Tigers of LSU

2019: 15-0, 2nd in SP+ (+33.1 adjusted PPG) 5-5, 45th (+5.6) in 2020 7-5, 26th (+9.0) in 2021 forecast

You get a huge mulligan if you win a national championship. Ed Orgeron’s Tigers lost to Mississippi State and Missouri a year after romping through the SEC and the CFP, then lost by 37 points to the weakest Auburn team in years; they needed a series of lucky breaks against Florida and Ole Miss just to finish. Since 1950, when Notre Dame finished 4-4-1, this is the least successful season for a defending champion. Orgeron discovered that the replacements for his lost stars weren’t quite ready for prime time yet — losing a few more than anticipated to opt-outs didn’t help matters — and that the replacement hires he made for departing coaches like Joe Brady and Dave Aranda just weren’t up to the task.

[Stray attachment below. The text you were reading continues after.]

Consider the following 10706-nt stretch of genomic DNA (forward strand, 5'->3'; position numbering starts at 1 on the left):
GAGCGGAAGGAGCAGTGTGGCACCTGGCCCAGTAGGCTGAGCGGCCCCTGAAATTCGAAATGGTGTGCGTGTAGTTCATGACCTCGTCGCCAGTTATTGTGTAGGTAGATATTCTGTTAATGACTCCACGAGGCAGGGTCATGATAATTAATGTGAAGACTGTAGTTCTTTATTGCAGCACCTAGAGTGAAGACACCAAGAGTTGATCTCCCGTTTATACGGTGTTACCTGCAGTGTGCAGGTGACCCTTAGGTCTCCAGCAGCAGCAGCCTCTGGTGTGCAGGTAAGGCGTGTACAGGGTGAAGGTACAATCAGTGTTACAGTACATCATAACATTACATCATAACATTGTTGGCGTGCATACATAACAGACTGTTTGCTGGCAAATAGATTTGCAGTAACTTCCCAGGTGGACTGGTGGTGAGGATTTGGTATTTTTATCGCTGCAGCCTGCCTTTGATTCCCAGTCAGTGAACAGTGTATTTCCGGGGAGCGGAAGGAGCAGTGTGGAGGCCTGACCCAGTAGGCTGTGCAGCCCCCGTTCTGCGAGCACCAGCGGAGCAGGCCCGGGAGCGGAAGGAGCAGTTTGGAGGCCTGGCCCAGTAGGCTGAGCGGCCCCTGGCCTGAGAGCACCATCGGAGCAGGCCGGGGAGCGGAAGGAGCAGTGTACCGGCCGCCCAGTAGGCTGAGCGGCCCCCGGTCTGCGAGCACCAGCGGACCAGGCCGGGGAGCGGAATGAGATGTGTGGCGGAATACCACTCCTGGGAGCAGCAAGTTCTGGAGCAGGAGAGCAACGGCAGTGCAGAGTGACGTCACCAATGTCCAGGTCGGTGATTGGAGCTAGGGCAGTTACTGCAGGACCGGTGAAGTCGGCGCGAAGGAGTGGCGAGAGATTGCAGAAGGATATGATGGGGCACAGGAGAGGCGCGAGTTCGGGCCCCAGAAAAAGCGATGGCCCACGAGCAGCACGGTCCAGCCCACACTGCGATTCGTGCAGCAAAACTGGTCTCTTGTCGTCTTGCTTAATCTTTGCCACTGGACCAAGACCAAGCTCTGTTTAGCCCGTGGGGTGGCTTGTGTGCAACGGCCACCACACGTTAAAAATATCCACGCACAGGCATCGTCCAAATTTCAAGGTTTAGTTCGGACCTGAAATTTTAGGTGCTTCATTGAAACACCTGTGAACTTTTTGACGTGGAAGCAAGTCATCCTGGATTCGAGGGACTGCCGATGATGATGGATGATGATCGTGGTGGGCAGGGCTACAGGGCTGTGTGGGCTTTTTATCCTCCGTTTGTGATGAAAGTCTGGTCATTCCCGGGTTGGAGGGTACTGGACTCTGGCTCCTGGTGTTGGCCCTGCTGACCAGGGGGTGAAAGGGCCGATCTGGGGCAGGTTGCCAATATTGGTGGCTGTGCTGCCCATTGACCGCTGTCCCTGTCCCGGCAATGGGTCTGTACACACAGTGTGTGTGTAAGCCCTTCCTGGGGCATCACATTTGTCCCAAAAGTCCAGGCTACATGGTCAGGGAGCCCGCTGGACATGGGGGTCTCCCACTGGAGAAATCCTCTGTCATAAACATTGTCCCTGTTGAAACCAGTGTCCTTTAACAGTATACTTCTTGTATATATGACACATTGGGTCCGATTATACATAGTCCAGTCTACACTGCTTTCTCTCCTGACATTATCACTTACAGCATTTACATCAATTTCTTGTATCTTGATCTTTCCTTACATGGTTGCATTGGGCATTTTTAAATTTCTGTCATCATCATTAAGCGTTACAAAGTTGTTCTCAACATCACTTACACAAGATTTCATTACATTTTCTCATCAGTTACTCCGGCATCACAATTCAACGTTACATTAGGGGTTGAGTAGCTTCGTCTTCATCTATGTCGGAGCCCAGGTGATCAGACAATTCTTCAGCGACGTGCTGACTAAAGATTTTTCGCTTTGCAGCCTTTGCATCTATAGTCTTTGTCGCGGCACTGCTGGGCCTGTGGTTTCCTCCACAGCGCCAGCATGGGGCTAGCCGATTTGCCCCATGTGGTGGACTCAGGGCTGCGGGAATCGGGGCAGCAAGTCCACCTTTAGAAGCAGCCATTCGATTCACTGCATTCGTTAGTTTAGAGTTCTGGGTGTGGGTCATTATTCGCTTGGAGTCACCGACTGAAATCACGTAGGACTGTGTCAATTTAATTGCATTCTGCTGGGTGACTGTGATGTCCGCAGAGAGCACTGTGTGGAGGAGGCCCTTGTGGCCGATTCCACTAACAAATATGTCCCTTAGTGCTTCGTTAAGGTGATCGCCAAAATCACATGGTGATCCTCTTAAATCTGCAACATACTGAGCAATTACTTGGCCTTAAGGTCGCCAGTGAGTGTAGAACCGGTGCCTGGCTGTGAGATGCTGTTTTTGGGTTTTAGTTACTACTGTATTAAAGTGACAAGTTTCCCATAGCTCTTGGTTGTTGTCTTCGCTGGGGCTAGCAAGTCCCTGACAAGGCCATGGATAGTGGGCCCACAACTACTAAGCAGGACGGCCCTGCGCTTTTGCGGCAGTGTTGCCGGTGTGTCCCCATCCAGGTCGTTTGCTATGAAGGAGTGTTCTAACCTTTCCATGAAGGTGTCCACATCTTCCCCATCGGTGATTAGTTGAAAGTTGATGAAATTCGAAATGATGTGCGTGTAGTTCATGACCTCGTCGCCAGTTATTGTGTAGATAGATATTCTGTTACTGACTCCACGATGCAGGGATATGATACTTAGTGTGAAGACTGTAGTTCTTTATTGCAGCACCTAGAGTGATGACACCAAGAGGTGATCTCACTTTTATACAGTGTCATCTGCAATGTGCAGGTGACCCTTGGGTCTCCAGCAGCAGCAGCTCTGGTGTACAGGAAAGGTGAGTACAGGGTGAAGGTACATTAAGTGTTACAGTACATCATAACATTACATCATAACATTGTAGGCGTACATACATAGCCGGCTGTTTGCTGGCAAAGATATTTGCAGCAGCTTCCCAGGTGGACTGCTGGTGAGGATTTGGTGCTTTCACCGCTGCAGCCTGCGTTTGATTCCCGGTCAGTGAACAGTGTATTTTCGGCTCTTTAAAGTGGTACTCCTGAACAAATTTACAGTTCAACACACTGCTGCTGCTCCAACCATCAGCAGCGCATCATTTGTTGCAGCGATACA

It’s difficult to predict what the Tigers will be capable of in 2021, particularly given quarterback Myles Brennan’s recent injury. However, the chances of a recovery at some point are quite strong. The Tigers return 17 to 18 players and have added Clemson nickel linebacker Mike Jones Jr. as a transfer. Furthermore, Orgeron’s mulligan appointments of offensive coordinator Jake Peetz and defensive coordinator Daronte Jones may reintroduce some of the youthful vigor that was missing last season. Whether you think of the Tigers as a Top 25 or Top 10 club, you can bet they’ll progress.


FAU Owls

2019: 11-3 record, 40th in SP+ (+7.5 PPG adjusted) 5-4, 95th in 2020 (-7.1) 8-4, 75th (+1.1) in 2021 forecast